Telling a story is about more than words—for photographers, it’s about finding the hidden meaning in every picture, writes Cymon Brooks.*
When photographer Brandon Stanton began taking photographs of locals in New York City (see photos above), he never imagined his series, titled ‘Humans of New York’ (HONY), would become a worldwide phenomenon.
Today, he has more than 24 million followers on social media and has travelled to more than 20 countries, telling the stories of refugees, inmates, veterans and middle-class businessmen.
People post photos on the internet every day, so what made Brandon’s different? Aside from the poignant captions that accompanied each shot, it was the way he took each photo. Each picture showed the face, a hand, or something being held, capturing a variety of emotions and giving the public an insight into the personal life of a stranger.
HONY showed that every photograph has a story to tell, and in a world of smartphones and Instagram filters, it has become more important than ever to become a visual storyteller who authentically captures moments that will soon fade.
When a photograph is taken well—not just with great lighting and good angles, but by finding the hidden meaning or story in each shot, it can change people’s lives.
Photographer Laura Cook told The Daily Post, “There’s a difference between photography and visual storytelling. You can easily take a photograph, but not all photographs tell rich stories.”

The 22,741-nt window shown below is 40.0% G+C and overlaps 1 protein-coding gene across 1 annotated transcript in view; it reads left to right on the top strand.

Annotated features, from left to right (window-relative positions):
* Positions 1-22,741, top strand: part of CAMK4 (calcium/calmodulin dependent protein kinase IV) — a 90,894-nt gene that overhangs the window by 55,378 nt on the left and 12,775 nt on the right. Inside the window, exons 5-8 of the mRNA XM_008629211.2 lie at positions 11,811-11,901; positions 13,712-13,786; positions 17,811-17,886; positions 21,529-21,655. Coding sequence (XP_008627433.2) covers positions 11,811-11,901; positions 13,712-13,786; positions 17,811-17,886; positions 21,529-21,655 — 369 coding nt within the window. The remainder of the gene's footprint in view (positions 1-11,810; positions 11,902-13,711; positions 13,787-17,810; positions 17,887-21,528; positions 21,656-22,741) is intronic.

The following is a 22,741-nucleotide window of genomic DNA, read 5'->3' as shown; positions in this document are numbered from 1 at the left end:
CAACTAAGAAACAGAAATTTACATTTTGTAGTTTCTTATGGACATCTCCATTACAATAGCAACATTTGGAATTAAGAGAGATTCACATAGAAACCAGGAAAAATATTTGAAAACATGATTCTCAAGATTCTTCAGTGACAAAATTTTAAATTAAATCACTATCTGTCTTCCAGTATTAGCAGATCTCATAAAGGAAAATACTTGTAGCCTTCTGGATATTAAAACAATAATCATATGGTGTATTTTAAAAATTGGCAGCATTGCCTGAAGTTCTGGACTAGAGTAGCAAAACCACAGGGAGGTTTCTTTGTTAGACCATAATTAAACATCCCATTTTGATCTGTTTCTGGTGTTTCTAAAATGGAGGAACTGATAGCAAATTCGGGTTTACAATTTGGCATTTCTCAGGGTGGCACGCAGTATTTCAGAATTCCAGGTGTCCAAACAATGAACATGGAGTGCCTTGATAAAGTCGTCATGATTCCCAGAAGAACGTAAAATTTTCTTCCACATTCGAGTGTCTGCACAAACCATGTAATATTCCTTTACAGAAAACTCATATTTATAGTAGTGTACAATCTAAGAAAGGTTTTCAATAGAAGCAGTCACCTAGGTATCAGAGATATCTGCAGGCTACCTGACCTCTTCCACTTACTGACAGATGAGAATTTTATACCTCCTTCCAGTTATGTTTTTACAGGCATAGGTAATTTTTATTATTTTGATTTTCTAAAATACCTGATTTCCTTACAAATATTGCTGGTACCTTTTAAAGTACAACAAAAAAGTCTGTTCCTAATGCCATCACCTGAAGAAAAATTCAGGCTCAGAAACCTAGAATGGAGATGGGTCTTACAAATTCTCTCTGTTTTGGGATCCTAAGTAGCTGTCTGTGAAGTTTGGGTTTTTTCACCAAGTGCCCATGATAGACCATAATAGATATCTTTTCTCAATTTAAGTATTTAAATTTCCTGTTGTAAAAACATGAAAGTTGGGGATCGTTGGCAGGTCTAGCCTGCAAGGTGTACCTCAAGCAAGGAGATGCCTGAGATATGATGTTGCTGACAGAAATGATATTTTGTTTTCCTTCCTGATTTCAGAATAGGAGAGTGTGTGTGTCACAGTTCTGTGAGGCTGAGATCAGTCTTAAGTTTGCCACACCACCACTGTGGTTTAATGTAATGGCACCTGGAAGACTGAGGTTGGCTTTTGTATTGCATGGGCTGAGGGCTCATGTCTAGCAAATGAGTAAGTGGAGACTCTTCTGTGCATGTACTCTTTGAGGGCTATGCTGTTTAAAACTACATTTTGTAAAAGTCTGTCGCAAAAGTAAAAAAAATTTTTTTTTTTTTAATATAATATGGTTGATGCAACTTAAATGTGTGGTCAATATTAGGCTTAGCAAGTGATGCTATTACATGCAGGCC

You can become a visual storyteller in your photography by empathising with the subject. Take the time to understand their situation and get to know them. Objects and landscapes can also tell stories, and capturing them is about focusing on the details—a shadow, parallel lines, or something in motion, so the intricacies of each environment are communicated to the audience.
Empathy is a great start to visual storytelling, but often, to communicate a story clearly, you will need to do some editing. Try tightening the frame, shooting in black and white, use filters such as neutral density, and take more pictures at different angles. Become passionate about your subject, and don’t be afraid to break the rules.
In this photograph of the Busselton Jetty in WA, I wanted to tell the story of old construction versus new. By capturing the contrasting jetties, I communicate that construction began in 1865, and the jetty has been a supporter of industry through the town’s history—first through the trade of timber and now tourism.
Just as the jetty has changed, so has the town. And in this moment, I captured two different periods of history.
You can become a visual storyteller too. Find your passion and start to explore the world around you. You’ll be amazed at what you learn.
*A collection of Cymon Brooks’ images has been published in a devotional book, Vision, by Salvo Publishing. Available for $25 p.p. from www.salvationarmy.org.au/supplies.